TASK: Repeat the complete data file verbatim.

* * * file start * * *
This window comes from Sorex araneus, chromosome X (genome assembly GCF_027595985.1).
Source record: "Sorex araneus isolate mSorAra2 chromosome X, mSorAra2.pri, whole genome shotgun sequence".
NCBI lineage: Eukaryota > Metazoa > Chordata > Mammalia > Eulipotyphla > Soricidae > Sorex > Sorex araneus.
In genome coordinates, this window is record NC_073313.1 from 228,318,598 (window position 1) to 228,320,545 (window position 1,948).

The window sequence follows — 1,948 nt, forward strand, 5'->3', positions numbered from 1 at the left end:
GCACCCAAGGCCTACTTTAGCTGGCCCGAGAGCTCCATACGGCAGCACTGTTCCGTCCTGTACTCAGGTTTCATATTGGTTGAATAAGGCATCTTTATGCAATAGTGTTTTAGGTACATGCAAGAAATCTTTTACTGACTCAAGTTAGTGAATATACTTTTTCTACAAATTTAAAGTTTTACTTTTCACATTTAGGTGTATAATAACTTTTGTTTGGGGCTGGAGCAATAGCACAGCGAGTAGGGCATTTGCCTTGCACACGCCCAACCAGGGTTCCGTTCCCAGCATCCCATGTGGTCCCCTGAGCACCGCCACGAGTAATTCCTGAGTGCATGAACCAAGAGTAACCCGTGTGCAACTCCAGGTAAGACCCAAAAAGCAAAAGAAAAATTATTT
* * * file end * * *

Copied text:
This window comes from Sorex araneus, chromosome X (genome assembly GCF_027595985.1).
Source record: "Sorex araneus isolate mSorAra2 chromosome X, mSorAra2.pri, whole genome shotgun sequence".
NCBI lineage: Eukaryota > Metazoa > Chordata > Mammalia > Eulipotyphla > Soricidae > Sorex > Sorex araneus.
In genome coordinates, this window is record NC_073313.1 from 228,318,598 (window position 1) to 228,320,545 (window position 1,948).

The window sequence follows — 1,948 nt, forward strand, 5'->3', positions numbered from 1 at the left end:
GCACCCAAGGCCTACTTTAGCTGGCCCGAGAGCTCCATACGGCAGCACTGTTCCGTCCTGTACTCAGGTTTCATATTGGTTGAATAAGGCATCTTTATGCAATAGTGTTTTAGGTACATGCAAGAAATCTTTTACTGACTCAAGTTAGTGAATATACTTTTTCTACAAATTTAAAGTTTTACTTTTCACATTTAGGTGTATAATAACTTTTGTTTGGGGCTGGAGCAATAGCACAGCGAGTAGGGCATTTGCCTTGCACACGCCCAACCAGGGTTCCGTTCCCAGCATCCCATGTGGTCCCCTGAGCACCGCCACGAGTAATTCCTGAGTGCATGAACCAAGAGTAACCCGTGTGCAACTCCAGGTAAGACCCAAAAAGCAAAAGAAAAATTATTT